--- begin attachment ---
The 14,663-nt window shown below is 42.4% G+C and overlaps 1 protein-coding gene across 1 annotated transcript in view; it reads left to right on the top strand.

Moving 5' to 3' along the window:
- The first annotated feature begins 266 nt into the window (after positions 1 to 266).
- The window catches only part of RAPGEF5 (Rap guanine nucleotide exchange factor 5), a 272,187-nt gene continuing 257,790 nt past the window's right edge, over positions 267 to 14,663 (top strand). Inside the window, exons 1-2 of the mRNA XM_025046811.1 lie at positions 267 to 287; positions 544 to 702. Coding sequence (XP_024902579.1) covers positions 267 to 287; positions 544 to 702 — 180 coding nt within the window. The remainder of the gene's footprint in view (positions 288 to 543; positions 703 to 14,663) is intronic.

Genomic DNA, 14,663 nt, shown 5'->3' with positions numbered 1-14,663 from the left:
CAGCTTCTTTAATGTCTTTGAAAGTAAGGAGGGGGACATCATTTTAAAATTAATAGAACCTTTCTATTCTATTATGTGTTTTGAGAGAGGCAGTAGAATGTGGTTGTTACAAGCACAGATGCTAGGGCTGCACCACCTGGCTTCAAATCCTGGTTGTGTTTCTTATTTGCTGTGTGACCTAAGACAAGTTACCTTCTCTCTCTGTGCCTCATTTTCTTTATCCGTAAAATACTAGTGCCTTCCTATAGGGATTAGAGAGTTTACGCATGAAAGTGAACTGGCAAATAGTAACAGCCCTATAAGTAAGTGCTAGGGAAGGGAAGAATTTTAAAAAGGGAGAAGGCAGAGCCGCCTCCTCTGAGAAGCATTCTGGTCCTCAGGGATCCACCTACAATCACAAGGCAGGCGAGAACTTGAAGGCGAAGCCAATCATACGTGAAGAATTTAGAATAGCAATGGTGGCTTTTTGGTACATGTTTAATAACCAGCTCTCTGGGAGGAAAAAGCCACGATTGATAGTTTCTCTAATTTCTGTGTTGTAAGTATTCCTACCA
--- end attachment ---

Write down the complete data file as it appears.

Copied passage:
The 14,663-nt window shown below is 42.4% G+C and overlaps 1 protein-coding gene across 1 annotated transcript in view; it reads left to right on the top strand.

Moving 5' to 3' along the window:
- The first annotated feature begins 266 nt into the window (after positions 1 to 266).
- The window catches only part of RAPGEF5 (Rap guanine nucleotide exchange factor 5), a 272,187-nt gene continuing 257,790 nt past the window's right edge, over positions 267 to 14,663 (top strand). Inside the window, exons 1-2 of the mRNA XM_025046811.1 lie at positions 267 to 287; positions 544 to 702. Coding sequence (XP_024902579.1) covers positions 267 to 287; positions 544 to 702 — 180 coding nt within the window. The remainder of the gene's footprint in view (positions 288 to 543; positions 703 to 14,663) is intronic.

Genomic DNA, 14,663 nt, shown 5'->3' with positions numbered 1-14,663 from the left:
CAGCTTCTTTAATGTCTTTGAAAGTAAGGAGGGGGACATCATTTTAAAATTAATAGAACCTTTCTATTCTATTATGTGTTTTGAGAGAGGCAGTAGAATGTGGTTGTTACAAGCACAGATGCTAGGGCTGCACCACCTGGCTTCAAATCCTGGTTGTGTTTCTTATTTGCTGTGTGACCTAAGACAAGTTACCTTCTCTCTCTGTGCCTCATTTTCTTTATCCGTAAAATACTAGTGCCTTCCTATAGGGATTAGAGAGTTTACGCATGAAAGTGAACTGGCAAATAGTAACAGCCCTATAAGTAAGTGCTAGGGAAGGGAAGAATTTTAAAAAGGGAGAAGGCAGAGCCGCCTCCTCTGAGAAGCATTCTGGTCCTCAGGGATCCACCTACAATCACAAGGCAGGCGAGAACTTGAAGGCGAAGCCAATCATACGTGAAGAATTTAGAATAGCAATGGTGGCTTTTTGGTACATGTTTAATAACCAGCTCTCTGGGAGGAAAAAGCCACGATTGATAGTTTCTCTAATTTCTGTGTTGTAAGTATTCCTACCA